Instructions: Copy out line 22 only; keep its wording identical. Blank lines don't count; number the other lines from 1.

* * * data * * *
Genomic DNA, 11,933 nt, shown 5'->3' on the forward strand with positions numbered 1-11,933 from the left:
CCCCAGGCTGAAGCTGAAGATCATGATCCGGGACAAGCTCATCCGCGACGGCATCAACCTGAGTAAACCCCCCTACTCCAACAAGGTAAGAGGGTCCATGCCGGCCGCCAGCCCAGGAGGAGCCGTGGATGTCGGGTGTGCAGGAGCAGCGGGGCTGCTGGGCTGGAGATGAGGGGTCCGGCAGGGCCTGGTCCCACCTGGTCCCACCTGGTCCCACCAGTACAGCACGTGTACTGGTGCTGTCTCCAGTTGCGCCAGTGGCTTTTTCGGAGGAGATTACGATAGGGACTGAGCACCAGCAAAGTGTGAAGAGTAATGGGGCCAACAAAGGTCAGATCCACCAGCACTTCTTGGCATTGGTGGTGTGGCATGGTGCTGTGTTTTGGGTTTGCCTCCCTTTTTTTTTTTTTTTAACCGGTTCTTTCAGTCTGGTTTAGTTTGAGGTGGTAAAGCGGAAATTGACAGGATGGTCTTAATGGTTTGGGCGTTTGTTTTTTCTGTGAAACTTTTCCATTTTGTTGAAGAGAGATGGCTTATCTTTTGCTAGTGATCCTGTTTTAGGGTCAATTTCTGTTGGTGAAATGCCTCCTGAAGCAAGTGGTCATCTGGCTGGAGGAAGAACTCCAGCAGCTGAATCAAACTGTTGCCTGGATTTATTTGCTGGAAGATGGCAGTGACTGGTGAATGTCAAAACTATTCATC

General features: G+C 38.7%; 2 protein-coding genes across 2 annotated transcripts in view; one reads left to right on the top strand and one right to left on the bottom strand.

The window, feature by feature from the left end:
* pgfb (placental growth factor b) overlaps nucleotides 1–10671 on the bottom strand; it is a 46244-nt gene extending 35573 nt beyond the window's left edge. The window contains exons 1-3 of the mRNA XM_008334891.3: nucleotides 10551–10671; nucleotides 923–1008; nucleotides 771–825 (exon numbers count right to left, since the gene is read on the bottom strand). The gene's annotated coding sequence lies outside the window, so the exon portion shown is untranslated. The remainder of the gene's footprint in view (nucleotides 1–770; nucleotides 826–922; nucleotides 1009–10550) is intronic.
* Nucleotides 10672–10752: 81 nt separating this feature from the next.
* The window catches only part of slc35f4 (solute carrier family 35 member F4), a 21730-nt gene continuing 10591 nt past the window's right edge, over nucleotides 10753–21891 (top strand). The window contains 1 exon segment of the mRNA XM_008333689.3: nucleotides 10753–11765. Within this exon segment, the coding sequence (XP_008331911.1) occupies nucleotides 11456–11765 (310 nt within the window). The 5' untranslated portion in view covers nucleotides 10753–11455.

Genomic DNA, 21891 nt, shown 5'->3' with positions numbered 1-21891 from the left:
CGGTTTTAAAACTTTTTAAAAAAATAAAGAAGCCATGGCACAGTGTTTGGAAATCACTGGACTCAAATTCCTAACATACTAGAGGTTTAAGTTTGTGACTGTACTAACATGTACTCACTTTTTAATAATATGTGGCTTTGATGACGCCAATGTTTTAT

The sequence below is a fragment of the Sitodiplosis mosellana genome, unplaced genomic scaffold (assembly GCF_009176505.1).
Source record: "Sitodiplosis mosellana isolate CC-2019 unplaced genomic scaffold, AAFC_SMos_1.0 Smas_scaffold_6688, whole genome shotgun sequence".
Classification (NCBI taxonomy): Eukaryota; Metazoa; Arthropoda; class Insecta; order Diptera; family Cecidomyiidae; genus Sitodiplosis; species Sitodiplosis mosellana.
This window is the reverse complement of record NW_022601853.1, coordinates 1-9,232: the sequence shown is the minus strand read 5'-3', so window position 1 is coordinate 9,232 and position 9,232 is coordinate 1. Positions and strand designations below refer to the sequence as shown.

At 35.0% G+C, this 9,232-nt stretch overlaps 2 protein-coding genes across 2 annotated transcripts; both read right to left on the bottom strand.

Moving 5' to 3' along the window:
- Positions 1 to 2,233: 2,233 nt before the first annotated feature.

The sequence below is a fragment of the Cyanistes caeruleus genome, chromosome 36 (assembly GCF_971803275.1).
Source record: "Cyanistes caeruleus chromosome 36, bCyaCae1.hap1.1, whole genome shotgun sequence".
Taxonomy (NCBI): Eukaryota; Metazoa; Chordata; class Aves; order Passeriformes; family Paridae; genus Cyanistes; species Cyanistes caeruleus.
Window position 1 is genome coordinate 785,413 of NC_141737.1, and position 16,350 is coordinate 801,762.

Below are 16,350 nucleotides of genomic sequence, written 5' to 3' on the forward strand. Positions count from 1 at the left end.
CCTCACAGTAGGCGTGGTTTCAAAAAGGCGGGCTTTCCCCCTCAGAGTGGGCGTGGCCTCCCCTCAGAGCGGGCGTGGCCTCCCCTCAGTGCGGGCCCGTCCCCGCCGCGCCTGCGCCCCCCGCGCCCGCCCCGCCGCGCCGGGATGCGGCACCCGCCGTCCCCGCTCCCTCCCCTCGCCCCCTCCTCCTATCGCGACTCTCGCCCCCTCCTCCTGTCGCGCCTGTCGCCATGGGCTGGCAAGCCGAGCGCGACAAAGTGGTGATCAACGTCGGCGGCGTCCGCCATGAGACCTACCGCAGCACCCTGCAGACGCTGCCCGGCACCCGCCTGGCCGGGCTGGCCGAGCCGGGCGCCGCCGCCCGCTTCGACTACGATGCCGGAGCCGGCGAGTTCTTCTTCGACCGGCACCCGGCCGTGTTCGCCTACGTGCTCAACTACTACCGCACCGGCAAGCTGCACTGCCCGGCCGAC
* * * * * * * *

CCTCACAGTAGGCGTGGTTTCAAAAAGGCGGGCTTTCCCCCTCAGAGTGGGCGTGGCCTCCCCTCAGAGCGGGCGTGGCCTCCCCTCAGTGCGGGCCCGTCCCCGCCGCGCCTGCGCCCCCCGCGCCCGCCCCGCCGCGCCGGGATGCGGCACCCGCCGTCCCCGCTCCCTCCCCTCGCCCCCTCCTCCTATCGCGACTCTCGCCCCCTCCTCCTGTCGCGCCTGTCGCCATGGGCTGGCAAGCCGAGCGCGACAAAGTGGTGATCAACGTCGGCGGCGTCCGCCATGAGACCTACCGCAGCACCCTGCAGACGCTGCCCGGCACCCGCCTGGCCGGGCTGGCCGAGCCGGGCGCCGCCGCCCGCTTCGACTACGATGCCGGAGCCGGCGAGTTCTTCTTCGACCGGCACCCGGCCGTGTTCGCCTACGTGCTCAACTACTACCGCACCGGCAAGCTGCACTGCCCGGCCGAC